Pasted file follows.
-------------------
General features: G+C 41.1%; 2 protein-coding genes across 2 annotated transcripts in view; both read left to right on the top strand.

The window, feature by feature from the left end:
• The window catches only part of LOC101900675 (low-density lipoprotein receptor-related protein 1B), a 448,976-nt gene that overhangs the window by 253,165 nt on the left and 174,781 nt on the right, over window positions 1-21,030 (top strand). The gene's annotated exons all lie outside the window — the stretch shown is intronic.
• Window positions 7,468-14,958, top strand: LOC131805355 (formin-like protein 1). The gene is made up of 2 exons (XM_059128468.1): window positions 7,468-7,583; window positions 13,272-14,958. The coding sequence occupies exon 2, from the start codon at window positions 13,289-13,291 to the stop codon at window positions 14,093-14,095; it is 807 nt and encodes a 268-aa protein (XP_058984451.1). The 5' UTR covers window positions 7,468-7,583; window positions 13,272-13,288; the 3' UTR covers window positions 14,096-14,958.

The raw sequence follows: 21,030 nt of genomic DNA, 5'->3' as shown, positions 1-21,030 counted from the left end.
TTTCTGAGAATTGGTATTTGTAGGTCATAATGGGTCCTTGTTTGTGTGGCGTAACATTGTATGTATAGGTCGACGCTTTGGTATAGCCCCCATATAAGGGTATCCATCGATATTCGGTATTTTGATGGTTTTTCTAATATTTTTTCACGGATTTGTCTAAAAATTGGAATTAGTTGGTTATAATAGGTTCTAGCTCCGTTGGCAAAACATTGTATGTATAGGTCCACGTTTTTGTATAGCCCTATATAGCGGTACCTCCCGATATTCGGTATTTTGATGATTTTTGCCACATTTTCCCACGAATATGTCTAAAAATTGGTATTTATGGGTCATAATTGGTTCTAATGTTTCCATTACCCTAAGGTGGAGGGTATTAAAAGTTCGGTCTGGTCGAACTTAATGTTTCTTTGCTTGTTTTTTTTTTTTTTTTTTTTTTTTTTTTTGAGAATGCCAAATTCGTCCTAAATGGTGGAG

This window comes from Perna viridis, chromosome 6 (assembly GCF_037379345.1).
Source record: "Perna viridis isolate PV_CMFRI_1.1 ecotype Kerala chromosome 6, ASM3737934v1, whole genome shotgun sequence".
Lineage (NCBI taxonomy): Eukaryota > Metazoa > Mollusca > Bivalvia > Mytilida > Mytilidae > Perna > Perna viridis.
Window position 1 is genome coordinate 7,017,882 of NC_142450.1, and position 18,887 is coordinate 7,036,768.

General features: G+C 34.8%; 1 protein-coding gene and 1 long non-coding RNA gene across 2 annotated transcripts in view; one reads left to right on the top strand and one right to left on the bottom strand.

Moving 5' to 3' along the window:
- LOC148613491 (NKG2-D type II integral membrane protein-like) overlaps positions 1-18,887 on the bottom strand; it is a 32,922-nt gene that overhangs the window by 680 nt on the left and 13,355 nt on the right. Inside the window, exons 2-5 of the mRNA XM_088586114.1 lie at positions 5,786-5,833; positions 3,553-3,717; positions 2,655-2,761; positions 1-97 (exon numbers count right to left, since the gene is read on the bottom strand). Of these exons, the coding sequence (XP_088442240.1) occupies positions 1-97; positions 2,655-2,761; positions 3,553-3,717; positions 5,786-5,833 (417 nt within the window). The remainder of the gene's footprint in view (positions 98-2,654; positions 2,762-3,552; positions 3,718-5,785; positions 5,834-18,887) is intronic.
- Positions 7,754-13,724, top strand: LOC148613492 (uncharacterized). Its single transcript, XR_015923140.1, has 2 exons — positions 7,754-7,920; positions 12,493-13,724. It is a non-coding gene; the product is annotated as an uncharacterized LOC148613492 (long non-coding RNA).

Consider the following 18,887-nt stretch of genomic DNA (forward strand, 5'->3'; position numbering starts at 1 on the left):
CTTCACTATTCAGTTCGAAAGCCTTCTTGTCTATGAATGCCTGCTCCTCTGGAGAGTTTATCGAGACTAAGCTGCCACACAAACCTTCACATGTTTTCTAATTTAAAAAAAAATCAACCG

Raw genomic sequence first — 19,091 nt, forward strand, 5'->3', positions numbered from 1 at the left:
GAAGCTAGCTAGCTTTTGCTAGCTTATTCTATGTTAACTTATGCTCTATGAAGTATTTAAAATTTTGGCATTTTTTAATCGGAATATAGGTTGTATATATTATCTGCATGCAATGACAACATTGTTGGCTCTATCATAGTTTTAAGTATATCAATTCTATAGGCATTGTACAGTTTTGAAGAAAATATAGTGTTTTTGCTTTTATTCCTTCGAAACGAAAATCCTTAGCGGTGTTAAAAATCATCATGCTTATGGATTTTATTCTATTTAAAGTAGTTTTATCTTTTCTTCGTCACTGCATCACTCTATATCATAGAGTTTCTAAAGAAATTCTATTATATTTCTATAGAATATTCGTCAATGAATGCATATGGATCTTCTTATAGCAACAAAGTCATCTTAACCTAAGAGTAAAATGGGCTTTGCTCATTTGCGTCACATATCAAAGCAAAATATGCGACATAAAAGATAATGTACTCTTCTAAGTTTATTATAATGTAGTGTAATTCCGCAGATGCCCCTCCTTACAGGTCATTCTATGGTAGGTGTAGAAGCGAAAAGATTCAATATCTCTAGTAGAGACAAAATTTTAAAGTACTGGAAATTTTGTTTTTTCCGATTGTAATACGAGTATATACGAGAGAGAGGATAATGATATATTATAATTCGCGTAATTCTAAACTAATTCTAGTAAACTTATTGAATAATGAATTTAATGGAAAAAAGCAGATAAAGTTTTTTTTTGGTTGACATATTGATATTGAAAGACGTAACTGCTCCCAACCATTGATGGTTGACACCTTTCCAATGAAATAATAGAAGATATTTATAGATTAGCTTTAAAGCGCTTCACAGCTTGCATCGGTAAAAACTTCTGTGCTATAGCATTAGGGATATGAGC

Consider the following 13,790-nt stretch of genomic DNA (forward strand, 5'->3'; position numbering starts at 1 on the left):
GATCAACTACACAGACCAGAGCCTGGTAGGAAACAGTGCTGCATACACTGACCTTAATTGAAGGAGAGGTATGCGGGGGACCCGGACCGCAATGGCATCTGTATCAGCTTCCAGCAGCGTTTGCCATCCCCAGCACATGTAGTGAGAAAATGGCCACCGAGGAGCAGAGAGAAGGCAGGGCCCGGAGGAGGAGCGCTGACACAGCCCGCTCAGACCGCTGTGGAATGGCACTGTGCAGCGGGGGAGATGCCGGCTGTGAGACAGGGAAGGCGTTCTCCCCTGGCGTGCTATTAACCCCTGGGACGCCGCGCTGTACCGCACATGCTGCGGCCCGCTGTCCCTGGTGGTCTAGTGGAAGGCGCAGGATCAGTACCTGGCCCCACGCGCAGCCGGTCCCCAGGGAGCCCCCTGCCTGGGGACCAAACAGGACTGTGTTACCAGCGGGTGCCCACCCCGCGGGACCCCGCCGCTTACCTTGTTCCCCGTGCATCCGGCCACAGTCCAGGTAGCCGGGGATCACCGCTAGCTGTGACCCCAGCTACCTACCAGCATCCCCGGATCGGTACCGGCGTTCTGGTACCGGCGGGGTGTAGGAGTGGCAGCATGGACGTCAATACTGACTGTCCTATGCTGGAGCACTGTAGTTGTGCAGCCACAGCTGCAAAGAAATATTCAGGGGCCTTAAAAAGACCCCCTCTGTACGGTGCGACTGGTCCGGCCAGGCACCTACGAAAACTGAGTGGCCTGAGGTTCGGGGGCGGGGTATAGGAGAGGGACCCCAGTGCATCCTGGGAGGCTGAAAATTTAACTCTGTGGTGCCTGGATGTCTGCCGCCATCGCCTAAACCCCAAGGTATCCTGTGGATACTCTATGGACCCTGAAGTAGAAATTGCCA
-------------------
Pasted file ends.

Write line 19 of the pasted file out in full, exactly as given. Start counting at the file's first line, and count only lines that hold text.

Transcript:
Consider the following 13,790-nt stretch of genomic DNA (forward strand, 5'->3'; position numbering starts at 1 on the left):